They are two separate tools, but they need to talk to each other. For example, if you have to decrease the amount of the carbon emission intensity of your portfolio by 20% from now to 2030, first you need to assess what is the natural decarbonisation path of the portfolio, based on the he projections you make at issuer level.

Let's say that you find that the portfolio will naturally decarbonise by 15%, you now need to find that extra 5% to get to 20%. There are several ways you can do it. You certainly need to understand what will happen in the portfolio between now and 2030: what bonds will come to maturity, how much you will have to reinvest, look at projected cashflows on your portfolio.

Maybe through that reinvestment you can find the 5% you are missing to reach 20%, and maybe you can't, and you only get an extra 3%, so then you can look at divestment strategies from a sector allocation perspective and also at an issuer level and it is where the bottom approach comes into play. It is very akin to the deployment of an investment strategy.

In your example the 15% assessment is reached through the bottom-up approach, that is where the two tools talk to each other?

Yes, basically the two tools talk to each other where you have to take decision at issuer level. We look at the issuer plans going forward which helps us ascertain whether they are champions or laggards, and so the tool is really as much an investment tool as a risk management tool, because it gives you a good understanding of the risk in your portfolio.

And again, in your example if you can't find the extra 2%, the only option is divestment?

Yes, but there is also the option to engage as much as possible with companies.

And in the bottom-up approach, how do you get to a score for individual issuers?

We basically pull together all the indicators from all our data providers and lump them in buckets such as the carbon measurement performance, the carbon intensity of the business model and the future carbon management performance, and weighting the indicators in those buckets we pull out a score.

And how do you then integrate the financial considerations, i.e., making sure the investment is not only sustainable but brings in the necessary returns?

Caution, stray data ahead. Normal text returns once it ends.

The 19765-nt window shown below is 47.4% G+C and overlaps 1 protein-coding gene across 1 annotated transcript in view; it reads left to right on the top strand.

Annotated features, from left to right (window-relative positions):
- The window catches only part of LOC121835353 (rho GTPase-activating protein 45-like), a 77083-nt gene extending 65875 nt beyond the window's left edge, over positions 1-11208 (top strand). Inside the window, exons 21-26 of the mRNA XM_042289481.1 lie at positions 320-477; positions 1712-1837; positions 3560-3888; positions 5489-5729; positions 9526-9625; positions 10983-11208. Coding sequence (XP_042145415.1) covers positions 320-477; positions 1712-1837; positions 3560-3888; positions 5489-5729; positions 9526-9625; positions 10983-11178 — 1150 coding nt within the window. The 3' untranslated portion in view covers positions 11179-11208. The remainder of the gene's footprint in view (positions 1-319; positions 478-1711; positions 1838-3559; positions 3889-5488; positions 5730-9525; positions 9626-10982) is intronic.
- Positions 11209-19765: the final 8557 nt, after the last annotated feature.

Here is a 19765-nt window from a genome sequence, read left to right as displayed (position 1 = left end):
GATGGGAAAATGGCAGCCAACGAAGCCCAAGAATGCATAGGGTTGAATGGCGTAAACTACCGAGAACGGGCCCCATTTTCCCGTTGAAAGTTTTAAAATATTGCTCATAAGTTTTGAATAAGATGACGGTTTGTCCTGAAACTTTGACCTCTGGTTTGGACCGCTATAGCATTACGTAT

That is definitely taken into account, but as an insurance portfolio what matters is the yield to maturity and not so much market value changes.

I do a lot of simulation, but for example when I look at sector specific data and simulating selling the worst decile in the sector and buying the best decile in the sector, the two indicators I'm looking at are the carbon intensity of the portfolio (or the total portfolio emissions) and the yield to maturity of the portfolio.

And the objective is really to reduce the carbon intensity while maintaining the same level of returns or maybe even increasing it.

Going back to the datamart, you mentioned a reporting component, what is the thinking there?

The thinking is, at the moment most assets owners are reliant on the asset managers to provide them with non-financial reporting and therefore they rely on the controls of these asset managers to make sure that this data is accurate and robust.

There is now a change in paradigm in so far that ESG data will now have to be audited in Europe so they really need to be robust and transparent, and I don't think you can really outsource this reporting task to a third party as you need to understand how the data was prepared, what controls are applied and ultimately, you need to take decisions based on the data. There are so many data dimensions that having a single glossy report is not good enough. AS an investor, you need to be able to deep dive in the data, playing with the different dimensions (sectors for example) and ultimately own the data as it can give you a market advantage

That's why I'm building this datamart to be able to report on ESG data with the same level of transparency checks and controls than we have with financial reporting.